What to Watch This Week: The days ahead will be a tug-of war of sorts between any new bout of financial market volatility and reads on the strength of the US job market.
Any big moves in equity markets this week and next will add to the already tightening US financial conditions, likely negatively altering US economic prospects going forward. Unless an equity market meltdown occurs however, we expect recent events to embolden the Fed to continue their gradualist approach to rate hikes in belief that the rate hikes they’ve delivered thus far are finally getting traction.
On the data front, Friday’s October jobs report will take center stage, but we’ll view it with suspicion given that the recovery efforts from Hurricane Florence and Hurricane Michael will undoubtedly distort the numbers. Regardless, we’re expecting 195K in new jobs for October, and an unemployment rate of 3.7%, and believe that job creation remains near 200K per month, where it will stay until wages spike or economic growth slows, events we won’t see until early 2019 at soonest.
We’ll be particularly interested in the average hourly earnings (aka wages) portion of the jobs report, given that any overt strength there could easily dash blooming expectations for a pause in Fed hikes. Economists expect that wages rose 3.2 percent in October from a year earlier, up from a 2.8 percent increase in September. Should that expectation come to fruition, it would be the largest acceleration in wages since 2009.
Other labor-related data releases pepper the week, notably Wednesday’s Employment Cost Index and Thursday’s nonfarm productivity report. While both will give clues regarding labor-cost pressures, neither will be market moving.
Take-Away: As the financial media is busy hyping up the possibility of a Fed “pause”, which we feel is simply too early to seriously consider, we’ll instead focus on aspects of Q3’s GDP data due to its relevance to the near-term direction of interest rates.
As was stated previously, the GDP data painted a familiar picture of consumer-driven growth, which has dominated most of the current decade-long business cycle. Other, non-consumer contributors to growth in other categories have steadily decelerated throughout the year, most now coming in at half the strength seen in January. The data was a disappointment to “trickle-down”, supply-side economics believers in that it casts doubt on the notion that corporate tax cuts could lift long-term growth. While it could still happen, the data points to a more likely scenario: the surge in economic growth late last year and early this year was more likely due to a sugar-high resulting from tax cuts. What does the data mean for interest rates? Nothing new; moderating economic growth will only embolden the Fed to continue hiking, certain that its rate increases have finally gained traction, and will slow economic growth to a more sustainable level. The fly in the chardonnay? On a historical note, in 1994, 2000 and 2006, the market sniffed out the end of the tightening cycles before the Fed did. Treasuries rallied robustly shortly after those final rate hikes even without the central bank explicitly indicating that it was done hiking.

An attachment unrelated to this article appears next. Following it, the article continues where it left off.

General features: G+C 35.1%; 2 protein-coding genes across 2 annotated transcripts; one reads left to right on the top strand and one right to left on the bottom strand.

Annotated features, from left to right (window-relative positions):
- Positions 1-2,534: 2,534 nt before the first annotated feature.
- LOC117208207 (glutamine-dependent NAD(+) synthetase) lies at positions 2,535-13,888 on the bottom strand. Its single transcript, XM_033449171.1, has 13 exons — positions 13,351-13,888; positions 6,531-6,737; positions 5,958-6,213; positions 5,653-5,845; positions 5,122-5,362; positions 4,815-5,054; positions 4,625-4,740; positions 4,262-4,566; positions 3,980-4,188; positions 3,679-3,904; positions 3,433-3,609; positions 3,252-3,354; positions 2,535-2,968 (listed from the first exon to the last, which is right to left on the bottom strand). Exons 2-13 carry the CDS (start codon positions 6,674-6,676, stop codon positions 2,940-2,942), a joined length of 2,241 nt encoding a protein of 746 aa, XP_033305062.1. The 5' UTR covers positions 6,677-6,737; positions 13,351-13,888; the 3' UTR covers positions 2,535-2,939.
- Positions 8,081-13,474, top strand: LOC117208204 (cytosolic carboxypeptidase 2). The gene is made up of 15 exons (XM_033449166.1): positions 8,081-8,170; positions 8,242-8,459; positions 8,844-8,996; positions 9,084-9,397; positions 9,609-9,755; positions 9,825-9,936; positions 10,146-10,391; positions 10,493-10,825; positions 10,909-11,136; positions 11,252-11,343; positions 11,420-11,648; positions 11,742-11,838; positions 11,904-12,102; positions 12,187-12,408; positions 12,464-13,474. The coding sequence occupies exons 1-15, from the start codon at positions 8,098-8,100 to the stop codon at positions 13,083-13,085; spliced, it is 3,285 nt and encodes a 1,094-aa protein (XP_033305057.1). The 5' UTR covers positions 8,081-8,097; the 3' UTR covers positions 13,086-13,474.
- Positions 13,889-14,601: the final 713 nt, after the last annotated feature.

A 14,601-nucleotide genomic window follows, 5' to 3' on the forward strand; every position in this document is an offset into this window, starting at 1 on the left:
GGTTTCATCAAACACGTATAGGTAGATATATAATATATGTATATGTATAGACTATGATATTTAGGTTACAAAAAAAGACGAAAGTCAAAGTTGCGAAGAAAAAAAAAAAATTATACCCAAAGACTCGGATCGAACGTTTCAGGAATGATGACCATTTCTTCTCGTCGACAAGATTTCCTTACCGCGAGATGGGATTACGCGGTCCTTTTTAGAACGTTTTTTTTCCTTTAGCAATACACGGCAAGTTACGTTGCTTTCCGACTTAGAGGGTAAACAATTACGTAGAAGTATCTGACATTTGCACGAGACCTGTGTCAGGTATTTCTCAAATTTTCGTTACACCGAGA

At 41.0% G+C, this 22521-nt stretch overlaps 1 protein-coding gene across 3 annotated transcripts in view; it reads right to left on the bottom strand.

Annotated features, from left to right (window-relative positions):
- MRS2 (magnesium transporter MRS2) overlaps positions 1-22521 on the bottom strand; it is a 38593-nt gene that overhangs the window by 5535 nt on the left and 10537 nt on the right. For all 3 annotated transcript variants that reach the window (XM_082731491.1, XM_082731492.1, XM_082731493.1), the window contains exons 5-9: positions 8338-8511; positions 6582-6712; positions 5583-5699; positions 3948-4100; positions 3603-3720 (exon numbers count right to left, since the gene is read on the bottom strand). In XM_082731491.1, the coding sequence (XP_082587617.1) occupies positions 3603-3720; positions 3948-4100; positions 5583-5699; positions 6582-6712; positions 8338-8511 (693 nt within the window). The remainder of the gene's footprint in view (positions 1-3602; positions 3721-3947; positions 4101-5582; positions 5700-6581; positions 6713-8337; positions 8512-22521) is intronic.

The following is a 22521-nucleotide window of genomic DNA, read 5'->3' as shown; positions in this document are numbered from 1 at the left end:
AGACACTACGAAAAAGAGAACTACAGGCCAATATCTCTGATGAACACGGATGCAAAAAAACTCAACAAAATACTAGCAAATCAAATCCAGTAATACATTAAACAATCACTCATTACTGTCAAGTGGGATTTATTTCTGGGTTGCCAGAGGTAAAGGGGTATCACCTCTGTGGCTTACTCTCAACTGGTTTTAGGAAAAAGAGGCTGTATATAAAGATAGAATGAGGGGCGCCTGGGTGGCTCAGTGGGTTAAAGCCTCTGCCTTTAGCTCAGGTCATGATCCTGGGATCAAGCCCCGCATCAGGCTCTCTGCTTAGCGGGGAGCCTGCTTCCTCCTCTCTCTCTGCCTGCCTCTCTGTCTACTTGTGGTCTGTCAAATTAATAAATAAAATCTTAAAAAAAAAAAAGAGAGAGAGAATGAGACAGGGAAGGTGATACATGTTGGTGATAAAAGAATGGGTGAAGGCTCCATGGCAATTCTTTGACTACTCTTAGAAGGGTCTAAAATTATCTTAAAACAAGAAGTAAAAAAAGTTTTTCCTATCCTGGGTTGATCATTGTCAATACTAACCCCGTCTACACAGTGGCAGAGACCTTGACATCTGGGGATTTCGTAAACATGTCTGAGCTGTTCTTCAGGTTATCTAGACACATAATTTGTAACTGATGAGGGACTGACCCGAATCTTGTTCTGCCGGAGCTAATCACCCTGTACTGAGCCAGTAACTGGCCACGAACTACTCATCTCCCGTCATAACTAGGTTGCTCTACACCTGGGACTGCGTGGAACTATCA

Is the financial market volatility making you nervous? Keep this in mind: The Fed is weaning us off a financial experiment never before seen in the history of economics. The Fed is moving away from its role of sugar daddy, no longer supplying markets with ample, consistent and predictable liquidity and allowing for economic and corporate fundamentals to have more sway on markets, like they should. Volatility is inevitable.
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Source: Bloomberg Professional
Source: Bloomberg Professional